Everybody’s got a
drug dealer on speed dial,well
Hey, hey, I wanna be a rockstar
Hey, hey, I wanna be a rockstar
I know that all of you want to be rock stars, right? Maybe that is not exactly what we would articulate but we might look for a cleaner, more respectable version. Money and popularity drive our culture whether we want to admit it or not. We all want to be cool, good looking and very very comfortable in the process. This is the kingdom of darkness.
We are helping a little guy from the Sudan learn English this summer and he spends several hours a week in Sarah’s academy of learning on Leyden street. (That’s our house by the way) I love that our kids are being exposed to life outside of the ‘gimmies.’
When I picked up Emmanuel last week to bring him over to our house, I began to try to see things from his perspective. What does he see in our world? How big and big and big everything is. Perfect streets and perfect houses. Lots of stuff. Lots of food. Is it paradise? Or is it something else?
Perhaps you’ve seen the new ‘sport’ that even ESPN covers once and a while? The hot dog eating contest? Nathan’s hot dogs at Coney Island puts it on every July 4. Listen to their press release:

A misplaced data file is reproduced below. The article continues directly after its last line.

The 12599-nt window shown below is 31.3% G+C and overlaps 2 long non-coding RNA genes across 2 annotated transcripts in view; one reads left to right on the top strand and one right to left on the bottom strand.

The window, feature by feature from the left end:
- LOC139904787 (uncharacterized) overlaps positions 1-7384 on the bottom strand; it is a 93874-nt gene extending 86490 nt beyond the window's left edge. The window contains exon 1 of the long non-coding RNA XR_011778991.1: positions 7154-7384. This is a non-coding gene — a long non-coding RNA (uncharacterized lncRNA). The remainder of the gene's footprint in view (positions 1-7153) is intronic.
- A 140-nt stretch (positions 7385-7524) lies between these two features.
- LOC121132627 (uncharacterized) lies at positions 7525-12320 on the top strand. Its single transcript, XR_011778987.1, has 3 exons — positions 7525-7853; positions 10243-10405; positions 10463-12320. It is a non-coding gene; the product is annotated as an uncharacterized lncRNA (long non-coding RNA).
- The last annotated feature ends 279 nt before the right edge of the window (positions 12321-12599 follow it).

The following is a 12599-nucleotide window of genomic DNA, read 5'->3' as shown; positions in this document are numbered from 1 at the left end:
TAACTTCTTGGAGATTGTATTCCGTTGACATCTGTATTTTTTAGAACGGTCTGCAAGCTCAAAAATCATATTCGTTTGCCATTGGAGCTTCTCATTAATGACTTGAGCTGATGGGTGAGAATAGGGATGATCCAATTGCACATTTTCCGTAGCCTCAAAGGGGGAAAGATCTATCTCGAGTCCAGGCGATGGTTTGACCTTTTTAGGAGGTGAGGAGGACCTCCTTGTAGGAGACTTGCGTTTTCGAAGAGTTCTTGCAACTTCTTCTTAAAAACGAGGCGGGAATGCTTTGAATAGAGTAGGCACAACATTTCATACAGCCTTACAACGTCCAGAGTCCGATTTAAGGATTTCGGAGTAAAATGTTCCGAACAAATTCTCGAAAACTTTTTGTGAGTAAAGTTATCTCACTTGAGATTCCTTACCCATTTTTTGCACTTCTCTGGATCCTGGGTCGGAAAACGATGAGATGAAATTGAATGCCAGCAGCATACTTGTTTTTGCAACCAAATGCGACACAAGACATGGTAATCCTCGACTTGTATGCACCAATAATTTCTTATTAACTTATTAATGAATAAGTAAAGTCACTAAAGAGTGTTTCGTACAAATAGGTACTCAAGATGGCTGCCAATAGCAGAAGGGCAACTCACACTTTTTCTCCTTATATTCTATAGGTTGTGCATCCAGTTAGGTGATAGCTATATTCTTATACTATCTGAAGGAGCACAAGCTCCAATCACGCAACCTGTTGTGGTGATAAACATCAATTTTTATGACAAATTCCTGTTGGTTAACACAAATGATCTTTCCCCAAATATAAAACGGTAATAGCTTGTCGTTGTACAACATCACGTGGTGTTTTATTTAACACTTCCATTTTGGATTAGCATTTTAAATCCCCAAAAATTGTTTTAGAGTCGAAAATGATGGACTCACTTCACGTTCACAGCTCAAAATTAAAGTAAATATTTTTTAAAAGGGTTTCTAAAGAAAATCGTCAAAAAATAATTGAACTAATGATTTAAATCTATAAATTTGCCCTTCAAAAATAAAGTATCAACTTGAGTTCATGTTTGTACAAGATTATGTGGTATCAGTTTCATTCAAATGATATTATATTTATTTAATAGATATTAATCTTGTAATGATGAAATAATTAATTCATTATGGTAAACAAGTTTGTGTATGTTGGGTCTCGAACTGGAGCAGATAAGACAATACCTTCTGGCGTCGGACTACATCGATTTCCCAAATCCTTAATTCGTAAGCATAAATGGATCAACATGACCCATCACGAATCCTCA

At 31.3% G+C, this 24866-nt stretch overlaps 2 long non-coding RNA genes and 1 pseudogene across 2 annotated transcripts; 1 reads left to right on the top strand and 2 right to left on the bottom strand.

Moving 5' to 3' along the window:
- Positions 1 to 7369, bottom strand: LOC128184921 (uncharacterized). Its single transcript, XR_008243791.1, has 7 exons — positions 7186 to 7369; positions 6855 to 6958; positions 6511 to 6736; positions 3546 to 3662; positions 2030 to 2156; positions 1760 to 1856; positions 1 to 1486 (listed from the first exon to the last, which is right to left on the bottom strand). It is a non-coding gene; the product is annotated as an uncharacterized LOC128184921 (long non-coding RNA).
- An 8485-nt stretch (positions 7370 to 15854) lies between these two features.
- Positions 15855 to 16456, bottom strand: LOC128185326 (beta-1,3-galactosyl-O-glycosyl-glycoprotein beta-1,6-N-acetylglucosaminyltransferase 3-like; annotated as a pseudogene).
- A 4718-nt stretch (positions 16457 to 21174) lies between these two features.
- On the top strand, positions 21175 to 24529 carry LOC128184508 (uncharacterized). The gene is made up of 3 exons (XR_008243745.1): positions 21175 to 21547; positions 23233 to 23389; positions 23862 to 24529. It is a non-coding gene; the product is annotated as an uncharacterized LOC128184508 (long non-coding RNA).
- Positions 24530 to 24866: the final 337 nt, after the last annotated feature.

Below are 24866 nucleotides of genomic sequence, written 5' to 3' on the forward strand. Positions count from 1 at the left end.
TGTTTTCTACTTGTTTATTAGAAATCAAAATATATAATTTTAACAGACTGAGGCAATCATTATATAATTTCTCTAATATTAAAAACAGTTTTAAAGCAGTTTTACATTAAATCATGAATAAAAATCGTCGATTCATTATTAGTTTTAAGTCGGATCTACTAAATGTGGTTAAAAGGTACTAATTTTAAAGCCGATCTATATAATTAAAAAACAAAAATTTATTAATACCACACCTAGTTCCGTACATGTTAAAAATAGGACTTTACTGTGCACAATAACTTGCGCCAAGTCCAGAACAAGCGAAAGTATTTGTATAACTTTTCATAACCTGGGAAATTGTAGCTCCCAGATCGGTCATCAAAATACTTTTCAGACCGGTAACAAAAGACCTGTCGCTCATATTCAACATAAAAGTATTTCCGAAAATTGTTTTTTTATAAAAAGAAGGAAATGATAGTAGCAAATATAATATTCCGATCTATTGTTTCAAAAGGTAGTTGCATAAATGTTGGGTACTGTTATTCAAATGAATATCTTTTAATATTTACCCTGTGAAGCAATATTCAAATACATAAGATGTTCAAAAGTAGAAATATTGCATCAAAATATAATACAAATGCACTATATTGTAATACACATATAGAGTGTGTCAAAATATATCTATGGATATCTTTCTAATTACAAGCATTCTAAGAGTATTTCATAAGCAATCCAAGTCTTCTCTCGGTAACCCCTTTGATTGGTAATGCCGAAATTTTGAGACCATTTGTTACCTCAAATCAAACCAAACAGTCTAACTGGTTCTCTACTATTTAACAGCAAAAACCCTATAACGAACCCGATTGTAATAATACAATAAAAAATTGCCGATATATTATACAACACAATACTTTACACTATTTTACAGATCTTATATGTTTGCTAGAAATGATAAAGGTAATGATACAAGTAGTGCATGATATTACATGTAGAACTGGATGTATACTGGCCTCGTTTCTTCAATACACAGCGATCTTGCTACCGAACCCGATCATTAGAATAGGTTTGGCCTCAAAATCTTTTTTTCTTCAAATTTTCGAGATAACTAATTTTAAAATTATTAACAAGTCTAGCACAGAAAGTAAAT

Joey Chestnut of San Jose, Calif., today won the Nathan’s Famous Fourth of July International Hot Dog Eating Contest, beating former champion Takeru Kobayashi and setting a new world record by downing 66 Nathan’s Famous hot dogs and buns in 12 minutes.
Kobayashi, the six-time hot dog-eating world champion, arrived at the 2007 event with a jaw injury. He reportedly received therapy on the jaw until two hours before the contest and appeared to compete at 100 percent — he ate 63 HDBs, eight more than his personal best.
Many thought Kobayashi would be unable to compete, or that he would compete at a lower level of intensity. In fact, he and Joey were neck and neck until the final moments of the contest.